A French film originally titled Bienvenue a Marly-Gomont, The African Doctor tells the true story of Seyolo Zantoko, a Congolese native and his struggles to serve as a doctor in a small French village in order to obtain French nationality and to expose his family to wider world.
The tale begins as Seyolo graduates from a French medical school. He is offered a prestigious job in his homeland of Zaire/Congo working for a corrupt government official. Despite the money and the perks attached to this position, he has heard instead of a small French village which has been seeking a doctor for its citizens for many years with no success. He decides to take this job in the hopes that it will allow him to become a French citizen. When phoning home with the good news to his wife and children, the family is thrilled due to the mistaken impression that his job is in Paris. Needless to say, they are all in for a shock when they arrive in France and find themselves feeling like fish out of water, in a very rural community which is not happy that their new doctor and his family are black foreigners.
Despite the close-minded beliefs and behavior of the town, Seyolo begins to reach out to the local community in the hopes that once they know him they will no longer fear him and allow him to treat those in need. The family meets many road blocks in their efforts to integrate themselves into the village. Not only are they combatting prejudice, but their own culture shock and adaptability to an entirely new way of life.
The African Doctor which is set in the 1970’s deals with serious issues, but could be labeled as a comedy. I believe that in displaying with humor the challenges this family faces it is able to make several good points without being offensive. Not only that, but it allows the audience to sympathize and relate in a way that feels personal. Seyolo is the lynchpin of this story and his hopeful fortitude and persistence in confronting the exclusiveness of the people is inspiring. He maintains a positive outlook and attitude and encourages his struggling wife and children without displaying his own inner turmoil when things appear hopeless. The affection and conflict between Seyolo and his wife Anne as they adjust to the consequences of his decision for their family provide a realistic view of the challenges many couples face, yet they are able to work through them together and Anne is a great support despite the fact that she does not approve of their move.
The time period and setting of this film particularly intrigued me. Most people are familiar with America’s struggles with racism and the cultural differences among the races during the seventies. But, I am not as familiar with how other countries viewed these same issues during this time period. From my understanding, England in particular did not seem to exhibit as much hatred or fear attached to race as did Americans. I’m not sure if this film accurately displays the French attitude towards race as it is set in a quiet rural village which had not been exposed much to outsiders. France may have been more egalitarian in the bigger cities where many different cultures lived together. In fact, Seyolo’s wife’s family shows up a couple of times in the film, driving in from their home in Brussels. So, it is clear that their family is an international, adventurous one with exposure to cultures other than their own. In fact, it is the appearance of his in-laws which provide some of the funniest moments of the film while also challenging Seyolo not to lose his cultural identity while trying to integrate.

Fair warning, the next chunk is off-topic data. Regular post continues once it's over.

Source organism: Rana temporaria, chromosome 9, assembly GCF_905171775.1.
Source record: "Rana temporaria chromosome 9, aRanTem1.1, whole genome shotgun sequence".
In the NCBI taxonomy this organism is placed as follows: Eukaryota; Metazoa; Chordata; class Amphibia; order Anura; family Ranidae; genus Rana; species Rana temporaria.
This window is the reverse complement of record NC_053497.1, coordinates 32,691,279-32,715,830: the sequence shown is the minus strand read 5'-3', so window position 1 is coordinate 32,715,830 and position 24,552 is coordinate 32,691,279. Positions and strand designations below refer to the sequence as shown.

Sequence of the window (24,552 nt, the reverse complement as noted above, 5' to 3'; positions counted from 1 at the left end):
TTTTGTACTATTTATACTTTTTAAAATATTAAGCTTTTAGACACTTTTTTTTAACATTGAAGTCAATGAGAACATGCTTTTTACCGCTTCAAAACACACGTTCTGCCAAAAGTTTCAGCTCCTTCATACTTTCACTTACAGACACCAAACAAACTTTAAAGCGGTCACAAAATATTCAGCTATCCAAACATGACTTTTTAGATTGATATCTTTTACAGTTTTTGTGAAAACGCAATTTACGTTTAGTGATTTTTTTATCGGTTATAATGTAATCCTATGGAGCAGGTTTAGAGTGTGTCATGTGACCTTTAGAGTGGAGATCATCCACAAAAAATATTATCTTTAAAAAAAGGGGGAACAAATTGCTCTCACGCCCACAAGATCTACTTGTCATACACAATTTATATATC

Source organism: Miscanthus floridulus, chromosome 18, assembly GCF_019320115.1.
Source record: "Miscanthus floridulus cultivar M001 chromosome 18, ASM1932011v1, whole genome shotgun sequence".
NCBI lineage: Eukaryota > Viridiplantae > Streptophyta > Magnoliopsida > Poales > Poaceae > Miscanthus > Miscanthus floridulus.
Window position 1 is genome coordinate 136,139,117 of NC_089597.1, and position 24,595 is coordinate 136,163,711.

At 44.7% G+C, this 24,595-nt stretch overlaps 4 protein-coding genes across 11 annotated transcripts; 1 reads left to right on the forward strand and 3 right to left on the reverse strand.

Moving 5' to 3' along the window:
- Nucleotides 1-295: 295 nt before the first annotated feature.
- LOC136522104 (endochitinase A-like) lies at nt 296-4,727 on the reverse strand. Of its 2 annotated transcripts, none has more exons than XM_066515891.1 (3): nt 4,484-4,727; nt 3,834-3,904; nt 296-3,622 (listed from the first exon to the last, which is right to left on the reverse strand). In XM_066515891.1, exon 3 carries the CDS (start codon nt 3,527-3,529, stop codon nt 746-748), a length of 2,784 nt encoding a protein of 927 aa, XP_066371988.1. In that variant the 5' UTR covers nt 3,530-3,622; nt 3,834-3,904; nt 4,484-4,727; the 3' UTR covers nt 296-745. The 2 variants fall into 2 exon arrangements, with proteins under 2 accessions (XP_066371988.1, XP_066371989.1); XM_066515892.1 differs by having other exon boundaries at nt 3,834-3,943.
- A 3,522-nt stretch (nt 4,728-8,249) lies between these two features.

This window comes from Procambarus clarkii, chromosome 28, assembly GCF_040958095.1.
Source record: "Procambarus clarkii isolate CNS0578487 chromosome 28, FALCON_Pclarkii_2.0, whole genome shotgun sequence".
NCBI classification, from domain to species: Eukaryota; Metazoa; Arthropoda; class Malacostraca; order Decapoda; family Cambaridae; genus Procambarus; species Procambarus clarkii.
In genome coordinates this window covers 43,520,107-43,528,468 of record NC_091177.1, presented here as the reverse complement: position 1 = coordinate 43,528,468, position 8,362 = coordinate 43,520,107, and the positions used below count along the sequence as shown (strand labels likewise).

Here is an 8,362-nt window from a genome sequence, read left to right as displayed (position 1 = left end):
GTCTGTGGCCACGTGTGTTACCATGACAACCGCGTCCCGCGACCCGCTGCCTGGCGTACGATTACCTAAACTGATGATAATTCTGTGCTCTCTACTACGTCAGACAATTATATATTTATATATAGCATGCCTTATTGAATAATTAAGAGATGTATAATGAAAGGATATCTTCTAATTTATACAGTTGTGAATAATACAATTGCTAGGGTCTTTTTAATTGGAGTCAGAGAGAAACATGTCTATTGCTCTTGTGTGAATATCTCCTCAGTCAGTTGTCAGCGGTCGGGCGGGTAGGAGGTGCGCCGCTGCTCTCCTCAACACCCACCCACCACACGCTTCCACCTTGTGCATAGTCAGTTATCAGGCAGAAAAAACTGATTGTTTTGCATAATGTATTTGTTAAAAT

There is a sub-plot between the village mayor and his challenger which directly impacts the Zantoko family. It is a harsh reminder of how personal political ambition can negatively affect innocent bystanders.
Since this is a French film, I am not at all familiar with any of the actors, but I felt that they were all believable in portraying the journey, not just for the Zantoko family, but also that of the townspeople who must face their own flaws. In fact, Seyolo’s character acts as mirror to each individual he encounters, reflecting back what is in their hearts. The actress who plays Anne Zantoko does so with a perfect blend of spunk, long-suffering and personality which makes me wish she could be my best friend. The child actors also do a great job portraying the difficulties of fitting in at a school where they are mocked, while also struggling to adapt to their father’s expectations at home.
Again, despite the serious subject matter, this film was enjoyable and moving. The final scene reminded me a bit of the one in the movie The Holiday where Arthur, the elderly screen writer attends an evening in his honor and is surprised to find a room full of people who remember and were impacted by him. The African Doctor has just such a memorial and is a great reminder of the impact that one person can have when they live a life of kindness and humility. The fact that this is based on a true story makes that impact even more powerful. It is currently available for viewing with English subtitles on Netflix.
For more information about the true story, I have attached this article.